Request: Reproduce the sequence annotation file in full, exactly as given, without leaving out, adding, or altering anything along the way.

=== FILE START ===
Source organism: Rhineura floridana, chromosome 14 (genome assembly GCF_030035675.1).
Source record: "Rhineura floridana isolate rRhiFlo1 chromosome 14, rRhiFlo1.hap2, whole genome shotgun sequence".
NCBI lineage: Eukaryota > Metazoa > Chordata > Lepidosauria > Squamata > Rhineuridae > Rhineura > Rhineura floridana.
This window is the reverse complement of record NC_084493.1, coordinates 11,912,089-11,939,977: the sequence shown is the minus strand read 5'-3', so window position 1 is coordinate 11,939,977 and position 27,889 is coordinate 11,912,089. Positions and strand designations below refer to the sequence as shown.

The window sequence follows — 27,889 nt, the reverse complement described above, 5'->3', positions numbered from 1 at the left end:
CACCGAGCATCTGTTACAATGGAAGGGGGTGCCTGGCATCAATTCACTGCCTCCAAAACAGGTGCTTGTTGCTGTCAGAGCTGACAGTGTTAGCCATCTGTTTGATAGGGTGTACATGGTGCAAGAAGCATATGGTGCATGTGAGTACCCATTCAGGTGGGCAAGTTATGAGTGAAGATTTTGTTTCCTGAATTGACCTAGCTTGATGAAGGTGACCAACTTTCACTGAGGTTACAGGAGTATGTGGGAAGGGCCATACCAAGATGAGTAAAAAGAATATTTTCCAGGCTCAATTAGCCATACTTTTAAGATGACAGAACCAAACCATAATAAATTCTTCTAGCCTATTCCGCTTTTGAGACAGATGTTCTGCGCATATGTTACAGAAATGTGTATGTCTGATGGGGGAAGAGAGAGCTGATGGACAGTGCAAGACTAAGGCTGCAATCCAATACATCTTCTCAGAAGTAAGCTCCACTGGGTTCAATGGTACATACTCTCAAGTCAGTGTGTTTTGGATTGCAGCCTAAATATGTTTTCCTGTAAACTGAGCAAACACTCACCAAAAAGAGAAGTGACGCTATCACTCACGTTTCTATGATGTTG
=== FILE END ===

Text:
Source organism: Rhineura floridana, chromosome 14 (genome assembly GCF_030035675.1).
Source record: "Rhineura floridana isolate rRhiFlo1 chromosome 14, rRhiFlo1.hap2, whole genome shotgun sequence".
NCBI lineage: Eukaryota > Metazoa > Chordata > Lepidosauria > Squamata > Rhineuridae > Rhineura > Rhineura floridana.
This window is the reverse complement of record NC_084493.1, coordinates 11,912,089-11,939,977: the sequence shown is the minus strand read 5'-3', so window position 1 is coordinate 11,939,977 and position 27,889 is coordinate 11,912,089. Positions and strand designations below refer to the sequence as shown.

The window sequence follows — 27,889 nt, the reverse complement described above, 5'->3', positions numbered from 1 at the left end:
CACCGAGCATCTGTTACAATGGAAGGGGGTGCCTGGCATCAATTCACTGCCTCCAAAACAGGTGCTTGTTGCTGTCAGAGCTGACAGTGTTAGCCATCTGTTTGATAGGGTGTACATGGTGCAAGAAGCATATGGTGCATGTGAGTACCCATTCAGGTGGGCAAGTTATGAGTGAAGATTTTGTTTCCTGAATTGACCTAGCTTGATGAAGGTGACCAACTTTCACTGAGGTTACAGGAGTATGTGGGAAGGGCCATACCAAGATGAGTAAAAAGAATATTTTCCAGGCTCAATTAGCCATACTTTTAAGATGACAGAACCAAACCATAATAAATTCTTCTAGCCTATTCCGCTTTTGAGACAGATGTTCTGCGCATATGTTACAGAAATGTGTATGTCTGATGGGGGAAGAGAGAGCTGATGGACAGTGCAAGACTAAGGCTGCAATCCAATACATCTTCTCAGAAGTAAGCTCCACTGGGTTCAATGGTACATACTCTCAAGTCAGTGTGTTTTGGATTGCAGCCTAAATATGTTTTCCTGTAAACTGAGCAAACACTCACCAAAAAGAGAAGTGACGCTATCACTCACGTTTCTATGATGTTG